You are not permitted to download, save or email this image. Visit image gallery to purchase the image.
Penguin Place co-owner Lisa King said a sale by tender process for the business, and the family’s Otago Peninsula sheep farm, was under way.
But Mrs King said she expected Penguin Place conservation work would continue under any new owners.
The business had been hard hit by Covid-19 tourist border restrictions, she said.
But the reason for the sale was a personal one.
With her husband’s pending retirement in November, she planned to step away from the business.
Mrs King owns the business with her brother, Brian McGrouther.
It would be up to the new owners whether any conservation work continued, she said, but she would be very surprised if it stopped.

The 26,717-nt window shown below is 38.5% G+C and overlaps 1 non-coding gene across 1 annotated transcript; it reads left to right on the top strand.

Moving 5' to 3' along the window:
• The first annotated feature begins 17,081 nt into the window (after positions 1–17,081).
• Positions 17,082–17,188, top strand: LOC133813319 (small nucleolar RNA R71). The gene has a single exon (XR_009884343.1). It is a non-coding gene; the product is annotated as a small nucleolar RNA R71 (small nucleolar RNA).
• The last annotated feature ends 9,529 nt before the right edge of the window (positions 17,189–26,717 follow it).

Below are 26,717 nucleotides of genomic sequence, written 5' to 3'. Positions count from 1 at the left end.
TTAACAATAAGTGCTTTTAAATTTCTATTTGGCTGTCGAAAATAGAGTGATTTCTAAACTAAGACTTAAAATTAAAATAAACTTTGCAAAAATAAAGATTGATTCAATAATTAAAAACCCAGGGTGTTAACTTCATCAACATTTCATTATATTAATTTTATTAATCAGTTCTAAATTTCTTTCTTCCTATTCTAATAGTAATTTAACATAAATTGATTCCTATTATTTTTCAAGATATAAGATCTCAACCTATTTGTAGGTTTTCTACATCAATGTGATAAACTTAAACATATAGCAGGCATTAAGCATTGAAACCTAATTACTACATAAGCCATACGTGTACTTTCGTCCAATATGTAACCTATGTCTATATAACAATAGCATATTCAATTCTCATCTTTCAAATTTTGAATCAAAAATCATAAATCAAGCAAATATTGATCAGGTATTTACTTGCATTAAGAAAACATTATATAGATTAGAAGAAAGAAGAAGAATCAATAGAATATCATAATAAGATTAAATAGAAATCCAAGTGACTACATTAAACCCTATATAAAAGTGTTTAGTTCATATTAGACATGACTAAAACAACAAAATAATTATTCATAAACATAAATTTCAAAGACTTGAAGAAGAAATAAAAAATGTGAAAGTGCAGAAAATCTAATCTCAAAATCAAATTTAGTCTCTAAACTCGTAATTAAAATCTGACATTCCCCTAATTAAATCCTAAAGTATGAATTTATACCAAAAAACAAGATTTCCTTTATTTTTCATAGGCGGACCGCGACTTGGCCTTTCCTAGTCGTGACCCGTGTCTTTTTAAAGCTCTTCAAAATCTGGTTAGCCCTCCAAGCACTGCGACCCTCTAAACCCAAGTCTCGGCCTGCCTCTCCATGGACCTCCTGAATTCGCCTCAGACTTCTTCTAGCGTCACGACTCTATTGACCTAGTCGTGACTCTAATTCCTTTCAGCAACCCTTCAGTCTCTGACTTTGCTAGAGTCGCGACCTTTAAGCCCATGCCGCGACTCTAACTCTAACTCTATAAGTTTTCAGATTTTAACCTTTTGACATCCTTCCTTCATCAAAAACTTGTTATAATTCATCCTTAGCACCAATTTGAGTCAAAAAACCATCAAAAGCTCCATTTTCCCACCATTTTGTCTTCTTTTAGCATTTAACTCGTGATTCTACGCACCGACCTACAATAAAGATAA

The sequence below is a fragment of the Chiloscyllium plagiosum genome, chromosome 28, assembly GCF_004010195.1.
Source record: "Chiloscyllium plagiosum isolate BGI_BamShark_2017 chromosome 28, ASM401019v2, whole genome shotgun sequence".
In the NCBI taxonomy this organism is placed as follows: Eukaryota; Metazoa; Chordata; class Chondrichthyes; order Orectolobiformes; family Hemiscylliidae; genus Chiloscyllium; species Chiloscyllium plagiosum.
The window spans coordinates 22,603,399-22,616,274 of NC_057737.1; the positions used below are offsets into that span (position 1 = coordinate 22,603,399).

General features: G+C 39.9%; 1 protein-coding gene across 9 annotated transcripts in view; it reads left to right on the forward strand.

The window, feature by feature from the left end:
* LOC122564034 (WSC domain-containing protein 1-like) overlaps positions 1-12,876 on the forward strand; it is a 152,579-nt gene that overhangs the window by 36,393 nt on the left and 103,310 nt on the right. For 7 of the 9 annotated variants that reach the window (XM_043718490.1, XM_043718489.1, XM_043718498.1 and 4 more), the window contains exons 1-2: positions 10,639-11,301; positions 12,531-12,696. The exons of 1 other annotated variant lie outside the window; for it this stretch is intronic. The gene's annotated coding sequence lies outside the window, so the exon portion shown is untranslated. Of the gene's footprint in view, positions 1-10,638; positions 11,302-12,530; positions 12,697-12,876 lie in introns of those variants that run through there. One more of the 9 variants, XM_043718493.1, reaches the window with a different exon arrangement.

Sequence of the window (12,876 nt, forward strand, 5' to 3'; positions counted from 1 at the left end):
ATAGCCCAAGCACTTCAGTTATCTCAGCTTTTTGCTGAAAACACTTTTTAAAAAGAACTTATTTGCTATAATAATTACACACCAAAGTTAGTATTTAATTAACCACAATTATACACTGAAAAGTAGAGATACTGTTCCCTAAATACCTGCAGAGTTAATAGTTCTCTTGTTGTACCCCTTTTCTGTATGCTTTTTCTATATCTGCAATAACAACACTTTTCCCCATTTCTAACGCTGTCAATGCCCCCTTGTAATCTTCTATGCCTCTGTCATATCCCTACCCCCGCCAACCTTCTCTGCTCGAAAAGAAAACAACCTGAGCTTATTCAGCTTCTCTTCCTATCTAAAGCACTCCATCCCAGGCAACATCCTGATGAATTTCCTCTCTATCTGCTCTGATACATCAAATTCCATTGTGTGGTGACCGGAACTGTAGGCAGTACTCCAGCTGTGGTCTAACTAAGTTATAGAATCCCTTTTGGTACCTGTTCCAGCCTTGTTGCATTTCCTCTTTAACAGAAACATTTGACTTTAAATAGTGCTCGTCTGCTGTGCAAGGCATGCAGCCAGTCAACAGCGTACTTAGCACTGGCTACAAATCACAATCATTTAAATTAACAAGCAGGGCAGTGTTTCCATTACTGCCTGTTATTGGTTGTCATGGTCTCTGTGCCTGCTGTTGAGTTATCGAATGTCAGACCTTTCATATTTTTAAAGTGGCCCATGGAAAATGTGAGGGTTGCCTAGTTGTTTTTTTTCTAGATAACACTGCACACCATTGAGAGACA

"I think people realise how important it is, and I think any new buyer is going to see it as a huge feather in their cap to continue that facility," Mrs King said.
Last year, it was one of 127 New Zealand businesses to receive strategic tourism assets protection programme funding. It received $500,000.
The grant funding would not affect the sale, Mrs King said.
The Department of Conservation said almost one in five of the nationally endangered yellow-eyed penguin chicks that fledged from mainland New Zealand this year were brought into care at Penguin Place before going to sea.
Dunedin city councillor and conservation advocate Sophie Barker said
Penguin Place was one of the most important attractions Dunedin offered visitors.
It was a stellar example of tourism and conservation working hand in hand, she said.
Otago Peninsula Trust ecotourism manager Hoani Langsbury said the trust, which owns the albatross centre, was not planning to buy Penguin Place.
He also said if it did not continue in its current form, he would hold grave concern for the species in the Catlins and Otago Peninsula areas.